The public building sector is ahead of others when it comes to automation. Frequently, in that sector, automation is used to manage exhibits and operate facilities. But until recently, there was little connectivity between the automated systems. There are separate networks and protocols for lighting, heating, ventilating, air conditioning, water systems, fire alarms, pumps, cameras, doors and elevators; the task is to bring them together.
So while public buildings—including museums, theaters and other cultural centers—have a long-term focus on building automation, in the past few years, it has been done with an eye on Internet-protocol-based (IP) solutions. Today, the Internet dominates automation systems, while wireless technologies proliferate, with the overriding question being whether to install proprietary or open protocol systems.
Most new construction projects and an increasing number of renovations include the installation of building controls that link the facilities and the information technology (IT) department with a single goal—to reduce energy consumption.
In the past year, however, IP-based building automation—the linking of IP networks and building automation systems (BAS), such as access controls, air conditioning, security and closed-circuit television (CCTV)—has been gaining traction with facility owners. It has also attracted the interest of the manufacturers of control systems, said Anto Budiardjo, CEO of Clasma, a marketing and event planning company with a primary focus on providing professional services to the full spectrum of the building systems industry.
“The control systems industry is no longer fighting it,” Budiardjo said. “Large manufacturers have a historic reluctance to pick up proprietary technology.”
Budiardjo added that, as standardization is setting in with communications protocol BACnet at the forefront of IP-based building automation standards, the advantages of the Internet protocol are being realized.
“IP is being used lower ... down in the architecture, and manufacturers are adopting it where they can,” he said.
With the added sophisticated communication technology being used in control systems, today’s public buildings can develop a network of systems that talk to each other, saving on energy consumption and making the operation of the facility efficient and intelligent.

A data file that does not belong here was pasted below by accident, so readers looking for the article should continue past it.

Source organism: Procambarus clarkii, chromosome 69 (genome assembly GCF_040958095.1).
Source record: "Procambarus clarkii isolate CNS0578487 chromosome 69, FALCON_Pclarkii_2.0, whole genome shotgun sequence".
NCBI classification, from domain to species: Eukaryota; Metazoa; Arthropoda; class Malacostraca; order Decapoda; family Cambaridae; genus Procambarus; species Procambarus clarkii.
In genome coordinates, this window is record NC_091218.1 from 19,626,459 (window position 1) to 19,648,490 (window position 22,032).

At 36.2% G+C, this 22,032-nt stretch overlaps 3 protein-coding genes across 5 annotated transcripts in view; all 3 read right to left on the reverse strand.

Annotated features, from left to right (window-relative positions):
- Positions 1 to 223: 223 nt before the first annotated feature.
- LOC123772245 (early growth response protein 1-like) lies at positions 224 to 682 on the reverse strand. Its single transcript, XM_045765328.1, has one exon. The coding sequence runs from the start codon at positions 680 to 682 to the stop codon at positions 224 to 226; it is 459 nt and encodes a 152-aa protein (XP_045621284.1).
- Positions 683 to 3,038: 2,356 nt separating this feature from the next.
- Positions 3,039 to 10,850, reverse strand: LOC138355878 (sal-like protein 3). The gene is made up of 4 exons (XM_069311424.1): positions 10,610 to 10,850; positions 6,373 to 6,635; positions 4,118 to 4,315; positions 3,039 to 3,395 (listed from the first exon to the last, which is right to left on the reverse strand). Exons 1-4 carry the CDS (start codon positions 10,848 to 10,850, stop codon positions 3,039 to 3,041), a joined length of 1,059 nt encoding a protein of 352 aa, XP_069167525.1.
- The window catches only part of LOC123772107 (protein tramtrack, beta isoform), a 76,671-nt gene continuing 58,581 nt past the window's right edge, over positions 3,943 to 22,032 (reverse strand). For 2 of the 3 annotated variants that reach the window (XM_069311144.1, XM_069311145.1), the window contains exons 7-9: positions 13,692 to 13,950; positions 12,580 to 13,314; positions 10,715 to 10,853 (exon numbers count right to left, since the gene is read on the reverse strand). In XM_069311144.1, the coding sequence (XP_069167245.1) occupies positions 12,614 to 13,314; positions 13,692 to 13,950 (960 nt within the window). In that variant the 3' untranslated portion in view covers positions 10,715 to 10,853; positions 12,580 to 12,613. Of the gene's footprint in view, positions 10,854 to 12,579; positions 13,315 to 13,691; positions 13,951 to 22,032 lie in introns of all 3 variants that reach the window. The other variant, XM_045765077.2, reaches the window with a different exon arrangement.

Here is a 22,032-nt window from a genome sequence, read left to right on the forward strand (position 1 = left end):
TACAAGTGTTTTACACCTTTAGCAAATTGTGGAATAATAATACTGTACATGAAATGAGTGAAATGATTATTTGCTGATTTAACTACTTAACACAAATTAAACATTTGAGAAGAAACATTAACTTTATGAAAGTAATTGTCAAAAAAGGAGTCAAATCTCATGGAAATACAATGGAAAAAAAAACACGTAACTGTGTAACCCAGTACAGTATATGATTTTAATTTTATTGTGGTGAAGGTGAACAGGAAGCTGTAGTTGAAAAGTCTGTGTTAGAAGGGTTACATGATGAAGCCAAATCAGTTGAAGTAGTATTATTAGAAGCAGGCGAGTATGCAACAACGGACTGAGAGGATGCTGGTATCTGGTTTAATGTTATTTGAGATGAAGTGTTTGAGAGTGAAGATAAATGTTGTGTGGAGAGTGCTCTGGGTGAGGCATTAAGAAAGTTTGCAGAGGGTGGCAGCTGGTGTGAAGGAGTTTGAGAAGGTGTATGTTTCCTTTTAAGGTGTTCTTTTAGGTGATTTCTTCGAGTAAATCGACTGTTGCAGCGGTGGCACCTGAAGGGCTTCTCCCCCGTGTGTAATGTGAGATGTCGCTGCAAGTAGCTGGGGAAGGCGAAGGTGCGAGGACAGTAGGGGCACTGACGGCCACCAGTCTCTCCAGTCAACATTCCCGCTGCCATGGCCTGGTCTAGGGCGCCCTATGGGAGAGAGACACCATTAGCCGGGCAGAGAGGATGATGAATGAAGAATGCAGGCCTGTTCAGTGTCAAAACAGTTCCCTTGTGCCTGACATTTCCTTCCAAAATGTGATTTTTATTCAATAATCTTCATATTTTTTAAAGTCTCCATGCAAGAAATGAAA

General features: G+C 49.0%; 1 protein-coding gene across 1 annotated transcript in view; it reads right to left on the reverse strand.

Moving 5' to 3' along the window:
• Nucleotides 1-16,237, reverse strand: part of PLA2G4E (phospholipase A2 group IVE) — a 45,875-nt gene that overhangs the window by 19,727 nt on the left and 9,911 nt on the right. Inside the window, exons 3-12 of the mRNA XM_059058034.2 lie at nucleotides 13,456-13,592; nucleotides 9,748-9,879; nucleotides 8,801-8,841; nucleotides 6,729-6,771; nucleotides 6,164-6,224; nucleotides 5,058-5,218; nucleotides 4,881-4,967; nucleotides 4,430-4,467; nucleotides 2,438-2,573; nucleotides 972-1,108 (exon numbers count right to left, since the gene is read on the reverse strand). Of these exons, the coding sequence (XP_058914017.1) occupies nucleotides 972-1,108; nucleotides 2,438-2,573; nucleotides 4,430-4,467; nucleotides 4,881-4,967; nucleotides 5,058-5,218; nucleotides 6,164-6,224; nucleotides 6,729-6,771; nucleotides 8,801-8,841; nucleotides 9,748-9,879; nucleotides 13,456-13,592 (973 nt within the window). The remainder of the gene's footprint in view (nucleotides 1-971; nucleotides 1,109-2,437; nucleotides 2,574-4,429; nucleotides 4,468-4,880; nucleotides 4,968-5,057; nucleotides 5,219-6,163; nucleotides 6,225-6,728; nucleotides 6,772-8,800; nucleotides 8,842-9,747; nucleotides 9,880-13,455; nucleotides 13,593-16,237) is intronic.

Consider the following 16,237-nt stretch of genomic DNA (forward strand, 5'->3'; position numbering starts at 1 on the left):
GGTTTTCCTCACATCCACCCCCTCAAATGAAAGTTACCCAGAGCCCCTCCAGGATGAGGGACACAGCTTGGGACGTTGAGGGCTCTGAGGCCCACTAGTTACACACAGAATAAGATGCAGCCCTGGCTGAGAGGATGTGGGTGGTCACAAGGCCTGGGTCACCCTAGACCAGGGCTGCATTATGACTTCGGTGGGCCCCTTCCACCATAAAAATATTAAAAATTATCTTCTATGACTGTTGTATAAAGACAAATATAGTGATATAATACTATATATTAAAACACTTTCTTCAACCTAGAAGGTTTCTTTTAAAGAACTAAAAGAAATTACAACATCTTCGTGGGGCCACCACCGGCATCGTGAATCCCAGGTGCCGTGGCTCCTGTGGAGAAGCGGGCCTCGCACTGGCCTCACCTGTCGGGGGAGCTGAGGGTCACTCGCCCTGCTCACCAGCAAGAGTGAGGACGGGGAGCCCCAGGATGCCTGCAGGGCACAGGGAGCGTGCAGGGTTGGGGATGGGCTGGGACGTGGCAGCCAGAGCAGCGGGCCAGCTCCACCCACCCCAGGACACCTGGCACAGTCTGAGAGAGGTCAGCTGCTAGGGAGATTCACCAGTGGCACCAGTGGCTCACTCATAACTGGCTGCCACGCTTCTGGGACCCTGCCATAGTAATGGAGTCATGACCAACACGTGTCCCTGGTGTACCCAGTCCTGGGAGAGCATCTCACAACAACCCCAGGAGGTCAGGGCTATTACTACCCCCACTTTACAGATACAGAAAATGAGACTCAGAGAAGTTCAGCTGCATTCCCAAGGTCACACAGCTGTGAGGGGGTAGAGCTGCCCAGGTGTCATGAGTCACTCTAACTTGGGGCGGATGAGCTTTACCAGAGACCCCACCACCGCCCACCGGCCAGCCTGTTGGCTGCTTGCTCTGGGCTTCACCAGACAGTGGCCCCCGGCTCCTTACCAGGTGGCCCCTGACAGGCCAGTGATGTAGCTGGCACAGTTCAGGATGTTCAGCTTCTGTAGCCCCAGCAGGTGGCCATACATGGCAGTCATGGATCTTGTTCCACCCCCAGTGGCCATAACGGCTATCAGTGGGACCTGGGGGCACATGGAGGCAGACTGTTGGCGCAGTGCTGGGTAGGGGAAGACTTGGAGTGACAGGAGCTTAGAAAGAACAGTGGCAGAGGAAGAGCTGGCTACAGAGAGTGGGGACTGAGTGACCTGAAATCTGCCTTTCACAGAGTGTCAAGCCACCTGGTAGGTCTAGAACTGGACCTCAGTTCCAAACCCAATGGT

IP-based systems have been slow to be adopted because power and communications companies have innovated the technology without a single standard. Cisco provides devices along with its system; others are data integrators who develop a system that may or may not operate with a building’s equipment.
Still, the advantages are indisputable. A proliferation of IP systems for facility owners and managers offers versatility they never had with legacy systems. They can connect multiple systems and equipment within a building or group of buildings, giving facility managers a view into all the systems throughout a building or campus. Companies such as EMC and Cisco are furthering development of centralized monitoring infrastructure, and public buildings are using them.
IP in exhibits
For museums, it’s not just the management of the building itself that is the focus; there, the IP-based system may be the main attraction. For example, the National Underground Railroad Freedom Center in Cincinnati, an interactive museum, is using an end-to-end Cisco IP-based network to bring interactive learning to its visitors. At the “Suite for Freedom” exhibit, visitors can watch a movie about the Underground Railroad and then place themselves in the shoes of the person from the film. At an interactive kiosk, that person must make critical decisions about his or her escape such as whether to take a little sister along or return for her later.
At Virginia’s Jamestown Museum, a Crestron eControl IP-based control system enables wireless remote operation of all systems on the site. The museum tells the story of America’s first colonists and their interactions with Virginia’s Native Americans through gallery exhibits, film presentations and living-history displays recounting this integral period in 17th-century America. Some 16 exhibits are tied to the Crestron control system with interactive audio, one of which also features lighting.
These kinds of systems, as well as full building automation systems, are continuing to be offered by a limited number of providers and contractors.
“Energy and IT are at an interesting intersection,” Budiardjo said, adding that, “public buildings tend to have large loads. They also have an element of visibility so you would expect them to be very active in [IP-based automation] in the coming years.”
SWEDBERG is a freelance writer based in western Washington. She can be reached at firstname.lastname@example.org.